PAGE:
Clearly, this entire development cluster is in trouble. Every single resale house is doomed to languish on the market until KB depletes its inventory. If (and that's a big if) the resellers are able lower their prices some, KB will drop theirs in tandem. The resellers don’t stand a chance.

Monday, November 13, 2006

Distressed Properties

I've decided to start a monthly column on the distressed property situation. My definition of a distressed property is one that falls into any of these categories: short sale, bank-owned, foreclosure, or foreclosure pending. Fortunately, our nifty MLS system has fields for all of those types of properties. Unfortunately, not all agents are savvy enough to fill them out. At any rate, I ran a search for the 4 county area and came up with the following:

# of distressed properties - 1,016
# of MLS listings - 15,330

Keep in mind, my search was strictly limited to "Residential" listings only.

1 in every 15 houses listed for sale falls into the distressed property category.

Sunday, November 12, 2006

Flipper Massacre Part II: Woodhaven Place

Most bubble watchers are familiar with Woodhaven Place. It is part of a JTS "community" in West Sacramento that became the poster child for the last days of flipper insanity at the peak of the bubble. Recently, several Woodhaven Place came up as Flippers In Trouble listings:



410 Woodhaven Pl
West Sacramento, CA 95605
Total Loss: $103,100Percent Loss: 13.7%
Asking Price: $649,900
Bedrooms:6    Baths: 3    Sq. feet:3500

Previous Sales:
Sold on 2005-11-18 for $753,000

MLS# 60120845      Google Maps



365 Woodhaven Pl
West Sacramento, CA 95605
Total Loss: $78,000Percent Loss: 8.4%
Asking Price: $850,000
Bedrooms:5    Baths: 4    Sq. feet:4235

Asking Price Changes:
Down 8.4% from $928,301 On 04-15
Down 19.8% from $1,060,000 On 08-05
Down 19.0% from $1,050,000 On 10-07
Down 18.3% from $1,040,000 On 10-21
Down 12.8% from $975,000 On 10-28

Previous Sales:
Sold on 2006-07-11 for $928,000

MLS# 60112755      Google Maps



360 WOODHAVEN Pl
West Sacramento, CA 95605
Total Loss: $57,000Percent Loss: 7.8%
Asking Price: $675,000
Bedrooms:6    Baths: 3    Sq. feet:3574

Previous Sales:
Sold on 2005-10-17 for $732,000

MLS# 60116463      Google Maps



390 Woodhaven Pl
West Sacramento, CA 95605
Total Loss: $21,000Percent Loss: 3.1%
Asking Price: $659,000
Bedrooms:4    Baths: 3    Sq. feet:2855

Asking Price Changes:
Down 9.1% from $725,000 On 07-28
Down 8.3% from $719,000 On 09-23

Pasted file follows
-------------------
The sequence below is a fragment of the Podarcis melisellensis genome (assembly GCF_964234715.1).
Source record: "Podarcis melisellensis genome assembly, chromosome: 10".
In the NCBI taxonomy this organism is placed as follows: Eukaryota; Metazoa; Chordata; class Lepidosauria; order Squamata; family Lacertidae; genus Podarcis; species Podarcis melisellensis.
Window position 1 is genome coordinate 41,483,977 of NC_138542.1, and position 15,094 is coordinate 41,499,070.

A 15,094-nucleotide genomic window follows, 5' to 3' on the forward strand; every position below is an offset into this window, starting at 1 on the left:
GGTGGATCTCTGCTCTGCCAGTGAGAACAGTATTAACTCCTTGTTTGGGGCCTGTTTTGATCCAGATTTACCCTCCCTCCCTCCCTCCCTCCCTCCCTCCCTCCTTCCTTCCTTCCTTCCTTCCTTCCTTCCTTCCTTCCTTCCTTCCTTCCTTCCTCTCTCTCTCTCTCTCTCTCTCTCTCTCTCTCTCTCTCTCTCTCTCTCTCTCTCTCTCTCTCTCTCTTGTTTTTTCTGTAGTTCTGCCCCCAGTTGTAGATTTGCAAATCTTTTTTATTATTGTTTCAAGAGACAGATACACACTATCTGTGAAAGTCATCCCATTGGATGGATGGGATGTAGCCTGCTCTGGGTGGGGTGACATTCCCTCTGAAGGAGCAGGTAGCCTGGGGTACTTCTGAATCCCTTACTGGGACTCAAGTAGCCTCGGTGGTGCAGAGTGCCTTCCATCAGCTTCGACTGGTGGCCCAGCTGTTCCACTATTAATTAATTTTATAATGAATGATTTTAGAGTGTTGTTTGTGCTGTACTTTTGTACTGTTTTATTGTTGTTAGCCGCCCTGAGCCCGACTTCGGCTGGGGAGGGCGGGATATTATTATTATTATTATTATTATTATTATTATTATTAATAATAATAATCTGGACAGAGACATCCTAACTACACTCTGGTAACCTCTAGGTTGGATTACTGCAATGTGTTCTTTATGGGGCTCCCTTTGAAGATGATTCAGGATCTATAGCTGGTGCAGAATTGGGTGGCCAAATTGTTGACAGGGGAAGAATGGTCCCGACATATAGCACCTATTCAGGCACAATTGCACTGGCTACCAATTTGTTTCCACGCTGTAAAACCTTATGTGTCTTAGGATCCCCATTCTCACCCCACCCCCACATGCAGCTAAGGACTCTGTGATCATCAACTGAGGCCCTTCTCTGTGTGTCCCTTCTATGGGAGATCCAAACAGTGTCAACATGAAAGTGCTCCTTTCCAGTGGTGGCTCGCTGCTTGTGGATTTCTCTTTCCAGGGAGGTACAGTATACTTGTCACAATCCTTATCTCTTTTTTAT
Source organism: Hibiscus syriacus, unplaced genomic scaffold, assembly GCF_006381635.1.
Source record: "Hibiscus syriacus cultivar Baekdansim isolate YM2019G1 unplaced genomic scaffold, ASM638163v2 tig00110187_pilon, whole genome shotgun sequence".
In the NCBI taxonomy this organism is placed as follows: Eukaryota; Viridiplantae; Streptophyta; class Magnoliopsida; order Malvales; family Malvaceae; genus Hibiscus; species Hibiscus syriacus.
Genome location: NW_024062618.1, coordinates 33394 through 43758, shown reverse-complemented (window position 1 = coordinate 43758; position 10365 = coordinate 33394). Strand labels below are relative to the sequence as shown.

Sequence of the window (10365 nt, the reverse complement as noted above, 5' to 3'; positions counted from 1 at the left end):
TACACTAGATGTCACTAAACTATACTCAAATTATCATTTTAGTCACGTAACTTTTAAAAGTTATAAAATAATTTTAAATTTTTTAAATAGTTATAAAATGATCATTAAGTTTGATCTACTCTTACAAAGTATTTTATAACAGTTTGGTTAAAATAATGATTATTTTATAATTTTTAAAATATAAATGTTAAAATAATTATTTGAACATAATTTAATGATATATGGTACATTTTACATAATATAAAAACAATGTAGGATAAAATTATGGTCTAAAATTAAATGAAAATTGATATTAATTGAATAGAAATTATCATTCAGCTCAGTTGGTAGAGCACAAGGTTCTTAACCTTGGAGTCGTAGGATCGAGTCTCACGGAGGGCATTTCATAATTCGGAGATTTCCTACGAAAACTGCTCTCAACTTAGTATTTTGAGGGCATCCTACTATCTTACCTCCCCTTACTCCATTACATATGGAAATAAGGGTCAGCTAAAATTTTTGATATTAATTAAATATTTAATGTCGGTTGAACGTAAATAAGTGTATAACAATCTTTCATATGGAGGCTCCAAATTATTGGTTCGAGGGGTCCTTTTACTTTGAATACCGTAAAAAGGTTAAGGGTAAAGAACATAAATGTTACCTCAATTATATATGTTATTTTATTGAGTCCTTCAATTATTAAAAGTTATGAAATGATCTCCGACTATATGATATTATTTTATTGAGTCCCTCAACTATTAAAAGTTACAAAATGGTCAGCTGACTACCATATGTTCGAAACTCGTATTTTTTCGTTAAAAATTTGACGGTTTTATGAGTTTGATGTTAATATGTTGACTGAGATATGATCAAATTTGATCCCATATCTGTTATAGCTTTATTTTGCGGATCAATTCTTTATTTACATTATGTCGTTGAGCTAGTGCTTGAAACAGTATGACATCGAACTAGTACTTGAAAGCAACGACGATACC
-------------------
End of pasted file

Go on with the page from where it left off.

Down 4.4% from $689,000 On 09-30
Down 2.9% from $679,000 On 10-28

Previous Sales:
Sold on 2005-11-14 for $680,000

MLS# 60084952      Google Maps



A Google search revealed that these are probably all foreclosure sales. Thinking this was similar to the Lincoln Crossing Massacre, I checked out the JTS site to see how many properties they said they had available:


AgentBubble was gracious enough to look up the Woodhaven transaction data, and sure enough, all the properties are now privately held:



The FITs are highlighted in yellow. Unfortunately, not all the sizes were available, but from the ones that were you can see that the prices varied substantially between units. Most interestingly is the fact that it’s the lowest priced units that are facing foreclosure.

Every person who bought on this street has lost money, some over $200,000. The massacre has only just begun…

Sacramento Regional Real Estate Trends for November 11, 2006

Sacramento Regional Real Estate Trends for November 11, 2006

Note: Although I am moving Flippers In Trouble to a subscription service, this blog will always remain free. Until the leading real-estate "professionals" over at SAR decide to publicize these important trends so the people they serve can make informed decisions, this blog will remain free as a public service.

For what it’s worth. :)


Another week, another small inventory decline. Since inventory has dropped continuously over the last four weeks, I added a trend line to guess where the bottom will be:


That would still leave us with over 15,000 homes for sale on January 1, 2007, which is unprecedented. If the inventory run-up of last spring repeats itself, there will be 20,000 listings by May 2007.

All of this inventory is not helping the flipper market. FITs now number 216 and 729 in Placer and Sacramento Counties, representing over 25% of the market. Throw in those asking to break even, and 40% of flippers are throwing in the towel:



Flippers have been decreasing their market share over the summer, down to 18% of all houses for sale in Sacramento County:


As for prices, the run-up of more "affordable" inventory continues in the face of the broad market decreases:


This is reflected in the steady drop in price per sqft:


But who wants to live in Oak Park, anyway?


On a side note, oc_renter has begun tracking foreclosure data on Bubble Markets Inventory Tracking. I bet that will be the trend to watch, starting next year.

Sunday, November 05, 2006

Sacramento Regional Real Estate Trends for November 4, 2006

Well, the monthly inventory drop came with barely a whimper. Inventory is down a measly 178 units over last week:


This is remarkable compared to last year, when there was a 25% drop in inventory from peak to trough. (As an aside, I do find it curious that housing economists are using the recent drop in inventory as "proof" that a soft landing is in the bag. I think it's the wrong time of year to make such a prediction.)

On the asking price front, both Sacramento and Placer counties saw declines in all three indicators over last week, while higher-priced Yolo and El Dorado counties remained stable:


Price-level inventory trends remained stable, with a steady increase in lower-priced inventory and the steady decrease in the number of higher-priced units:


The flipper market continued to deteriorate, with over one in four flippers in Sacramento now taking a loss. Casey, you’re not alone...